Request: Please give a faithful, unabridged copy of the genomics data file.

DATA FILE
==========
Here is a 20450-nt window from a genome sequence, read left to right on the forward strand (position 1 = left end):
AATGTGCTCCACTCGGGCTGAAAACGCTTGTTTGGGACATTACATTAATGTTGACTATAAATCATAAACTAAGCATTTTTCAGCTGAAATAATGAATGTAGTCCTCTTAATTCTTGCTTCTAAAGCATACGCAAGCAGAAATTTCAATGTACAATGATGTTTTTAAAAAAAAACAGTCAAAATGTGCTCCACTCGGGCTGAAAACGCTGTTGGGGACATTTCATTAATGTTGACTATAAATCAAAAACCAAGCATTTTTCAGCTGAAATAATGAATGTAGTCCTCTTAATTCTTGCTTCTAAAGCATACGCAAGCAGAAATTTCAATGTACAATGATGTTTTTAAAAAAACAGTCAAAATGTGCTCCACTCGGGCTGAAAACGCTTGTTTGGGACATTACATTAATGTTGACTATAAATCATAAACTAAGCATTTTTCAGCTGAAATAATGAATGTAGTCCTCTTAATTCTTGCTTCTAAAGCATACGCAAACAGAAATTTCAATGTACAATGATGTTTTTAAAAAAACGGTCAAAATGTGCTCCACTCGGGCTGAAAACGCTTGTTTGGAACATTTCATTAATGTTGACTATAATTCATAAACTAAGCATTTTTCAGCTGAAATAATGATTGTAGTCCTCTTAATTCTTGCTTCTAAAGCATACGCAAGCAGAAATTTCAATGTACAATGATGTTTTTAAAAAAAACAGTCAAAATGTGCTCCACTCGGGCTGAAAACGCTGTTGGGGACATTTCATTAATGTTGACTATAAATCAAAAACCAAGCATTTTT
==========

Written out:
Here is a 20450-nt window from a genome sequence, read left to right on the forward strand (position 1 = left end):
AATGTGCTCCACTCGGGCTGAAAACGCTTGTTTGGGACATTACATTAATGTTGACTATAAATCATAAACTAAGCATTTTTCAGCTGAAATAATGAATGTAGTCCTCTTAATTCTTGCTTCTAAAGCATACGCAAGCAGAAATTTCAATGTACAATGATGTTTTTAAAAAAAAACAGTCAAAATGTGCTCCACTCGGGCTGAAAACGCTGTTGGGGACATTTCATTAATGTTGACTATAAATCAAAAACCAAGCATTTTTCAGCTGAAATAATGAATGTAGTCCTCTTAATTCTTGCTTCTAAAGCATACGCAAGCAGAAATTTCAATGTACAATGATGTTTTTAAAAAAACAGTCAAAATGTGCTCCACTCGGGCTGAAAACGCTTGTTTGGGACATTACATTAATGTTGACTATAAATCATAAACTAAGCATTTTTCAGCTGAAATAATGAATGTAGTCCTCTTAATTCTTGCTTCTAAAGCATACGCAAACAGAAATTTCAATGTACAATGATGTTTTTAAAAAAACGGTCAAAATGTGCTCCACTCGGGCTGAAAACGCTTGTTTGGAACATTTCATTAATGTTGACTATAATTCATAAACTAAGCATTTTTCAGCTGAAATAATGATTGTAGTCCTCTTAATTCTTGCTTCTAAAGCATACGCAAGCAGAAATTTCAATGTACAATGATGTTTTTAAAAAAAACAGTCAAAATGTGCTCCACTCGGGCTGAAAACGCTGTTGGGGACATTTCATTAATGTTGACTATAAATCAAAAACCAAGCATTTTT